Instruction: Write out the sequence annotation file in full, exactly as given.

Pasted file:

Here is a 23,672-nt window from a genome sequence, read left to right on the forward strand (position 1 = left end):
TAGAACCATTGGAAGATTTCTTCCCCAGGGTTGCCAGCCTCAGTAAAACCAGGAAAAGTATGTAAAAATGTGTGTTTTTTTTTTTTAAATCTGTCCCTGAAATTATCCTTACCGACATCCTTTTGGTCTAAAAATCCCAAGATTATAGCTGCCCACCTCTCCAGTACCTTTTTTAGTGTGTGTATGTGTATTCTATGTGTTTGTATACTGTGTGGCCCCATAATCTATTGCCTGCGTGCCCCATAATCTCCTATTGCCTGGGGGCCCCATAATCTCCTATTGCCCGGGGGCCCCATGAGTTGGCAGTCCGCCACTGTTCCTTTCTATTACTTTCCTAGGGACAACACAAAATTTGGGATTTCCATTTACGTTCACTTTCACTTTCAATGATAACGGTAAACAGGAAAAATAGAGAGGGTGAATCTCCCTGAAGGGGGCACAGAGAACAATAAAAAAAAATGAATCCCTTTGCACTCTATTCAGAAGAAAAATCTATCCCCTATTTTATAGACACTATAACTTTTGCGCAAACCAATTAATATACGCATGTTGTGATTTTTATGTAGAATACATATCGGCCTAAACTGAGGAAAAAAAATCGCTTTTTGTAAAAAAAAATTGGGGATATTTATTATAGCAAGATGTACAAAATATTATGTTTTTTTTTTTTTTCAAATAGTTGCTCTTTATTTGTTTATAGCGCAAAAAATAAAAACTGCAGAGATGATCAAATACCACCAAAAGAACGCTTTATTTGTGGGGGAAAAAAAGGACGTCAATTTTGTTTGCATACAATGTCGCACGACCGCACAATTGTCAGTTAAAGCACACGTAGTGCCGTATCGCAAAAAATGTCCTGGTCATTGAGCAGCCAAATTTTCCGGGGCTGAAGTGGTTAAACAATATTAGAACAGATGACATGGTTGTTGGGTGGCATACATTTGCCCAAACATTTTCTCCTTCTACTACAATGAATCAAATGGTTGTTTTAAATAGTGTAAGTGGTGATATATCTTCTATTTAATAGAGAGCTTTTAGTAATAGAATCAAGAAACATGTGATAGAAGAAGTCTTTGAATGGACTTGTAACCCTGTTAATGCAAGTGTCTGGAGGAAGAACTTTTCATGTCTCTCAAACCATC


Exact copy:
Here is a 23,672-nt window from a genome sequence, read left to right on the forward strand (position 1 = left end):
TAGAACCATTGGAAGATTTCTTCCCCAGGGTTGCCAGCCTCAGTAAAACCAGGAAAAGTATGTAAAAATGTGTGTTTTTTTTTTTTAAATCTGTCCCTGAAATTATCCTTACCGACATCCTTTTGGTCTAAAAATCCCAAGATTATAGCTGCCCACCTCTCCAGTACCTTTTTTAGTGTGTGTATGTGTATTCTATGTGTTTGTATACTGTGTGGCCCCATAATCTATTGCCTGCGTGCCCCATAATCTCCTATTGCCTGGGGGCCCCATAATCTCCTATTGCCCGGGGGCCCCATGAGTTGGCAGTCCGCCACTGTTCCTTTCTATTACTTTCCTAGGGACAACACAAAATTTGGGATTTCCATTTACGTTCACTTTCACTTTCAATGATAACGGTAAACAGGAAAAATAGAGAGGGTGAATCTCCCTGAAGGGGGCACAGAGAACAATAAAAAAAAATGAATCCCTTTGCACTCTATTCAGAAGAAAAATCTATCCCCTATTTTATAGACACTATAACTTTTGCGCAAACCAATTAATATACGCATGTTGTGATTTTTATGTAGAATACATATCGGCCTAAACTGAGGAAAAAAAATCGCTTTTTGTAAAAAAAAATTGGGGATATTTATTATAGCAAGATGTACAAAATATTATGTTTTTTTTTTTTTTCAAATAGTTGCTCTTTATTTGTTTATAGCGCAAAAAATAAAAACTGCAGAGATGATCAAATACCACCAAAAGAACGCTTTATTTGTGGGGGAAAAAAAGGACGTCAATTTTGTTTGCATACAATGTCGCACGACCGCACAATTGTCAGTTAAAGCACACGTAGTGCCGTATCGCAAAAAATGTCCTGGTCATTGAGCAGCCAAATTTTCCGGGGCTGAAGTGGTTAAACAATATTAGAACAGATGACATGGTTGTTGGGTGGCATACATTTGCCCAAACATTTTCTCCTTCTACTACAATGAATCAAATGGTTGTTTTAAATAGTGTAAGTGGTGATATATCTTCTATTTAATAGAGAGCTTTTAGTAATAGAATCAAGAAACATGTGATAGAAGAAGTCTTTGAATGGACTTGTAACCCTGTTAATGCAAGTGTCTGGAGGAAGAACTTTTCATGTCTCTCAAACCATC